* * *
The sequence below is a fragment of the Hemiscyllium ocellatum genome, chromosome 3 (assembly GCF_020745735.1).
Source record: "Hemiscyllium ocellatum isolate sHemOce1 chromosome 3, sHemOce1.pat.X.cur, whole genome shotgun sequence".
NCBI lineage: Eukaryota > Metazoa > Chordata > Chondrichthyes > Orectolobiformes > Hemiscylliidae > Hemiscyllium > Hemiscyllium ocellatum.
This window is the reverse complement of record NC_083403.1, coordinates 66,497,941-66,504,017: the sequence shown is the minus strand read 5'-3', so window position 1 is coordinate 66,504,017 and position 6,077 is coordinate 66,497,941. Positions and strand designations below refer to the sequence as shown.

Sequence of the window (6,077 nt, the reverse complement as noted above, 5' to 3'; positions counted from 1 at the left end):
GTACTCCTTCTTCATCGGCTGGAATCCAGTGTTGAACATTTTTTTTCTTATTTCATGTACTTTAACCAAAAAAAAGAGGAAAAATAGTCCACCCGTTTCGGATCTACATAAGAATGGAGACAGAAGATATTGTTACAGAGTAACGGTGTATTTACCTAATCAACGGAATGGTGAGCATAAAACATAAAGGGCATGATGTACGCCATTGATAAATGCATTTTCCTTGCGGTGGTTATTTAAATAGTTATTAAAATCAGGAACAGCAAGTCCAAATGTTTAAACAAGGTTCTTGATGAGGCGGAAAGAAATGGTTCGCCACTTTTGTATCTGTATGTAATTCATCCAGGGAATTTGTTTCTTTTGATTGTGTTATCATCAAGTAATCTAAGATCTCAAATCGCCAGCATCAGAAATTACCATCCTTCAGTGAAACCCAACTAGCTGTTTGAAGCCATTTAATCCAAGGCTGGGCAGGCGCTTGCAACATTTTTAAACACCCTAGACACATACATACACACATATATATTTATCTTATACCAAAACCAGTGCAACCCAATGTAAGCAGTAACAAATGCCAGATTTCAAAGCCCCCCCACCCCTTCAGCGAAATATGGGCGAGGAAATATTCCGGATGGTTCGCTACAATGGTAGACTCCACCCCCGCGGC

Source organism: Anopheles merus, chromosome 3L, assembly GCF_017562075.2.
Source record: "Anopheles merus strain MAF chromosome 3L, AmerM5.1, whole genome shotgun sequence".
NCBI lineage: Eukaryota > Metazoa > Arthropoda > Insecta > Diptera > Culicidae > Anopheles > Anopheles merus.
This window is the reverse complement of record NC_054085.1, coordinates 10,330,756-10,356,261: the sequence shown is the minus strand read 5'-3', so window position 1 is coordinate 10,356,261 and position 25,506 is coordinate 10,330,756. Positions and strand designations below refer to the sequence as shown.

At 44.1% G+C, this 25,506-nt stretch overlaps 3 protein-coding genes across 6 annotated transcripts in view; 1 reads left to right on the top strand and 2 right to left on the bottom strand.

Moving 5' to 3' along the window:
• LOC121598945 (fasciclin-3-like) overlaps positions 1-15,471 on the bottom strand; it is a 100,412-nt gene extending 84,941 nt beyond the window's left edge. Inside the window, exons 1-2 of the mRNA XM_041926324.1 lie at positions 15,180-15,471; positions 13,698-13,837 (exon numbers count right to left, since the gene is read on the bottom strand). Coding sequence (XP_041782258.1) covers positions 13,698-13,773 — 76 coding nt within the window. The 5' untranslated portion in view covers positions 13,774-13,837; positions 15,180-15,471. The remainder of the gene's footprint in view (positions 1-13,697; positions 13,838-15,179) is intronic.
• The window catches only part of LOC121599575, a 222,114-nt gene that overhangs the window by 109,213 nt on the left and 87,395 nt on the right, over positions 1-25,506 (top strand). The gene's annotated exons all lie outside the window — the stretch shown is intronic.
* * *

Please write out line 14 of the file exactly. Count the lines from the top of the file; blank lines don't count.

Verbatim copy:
• The window catches only part of LOC121599575, a 222,114-nt gene that overhangs the window by 109,213 nt on the left and 87,395 nt on the right, over positions 1-25,506 (top strand). The gene's annotated exons all lie outside the window — the stretch shown is intronic.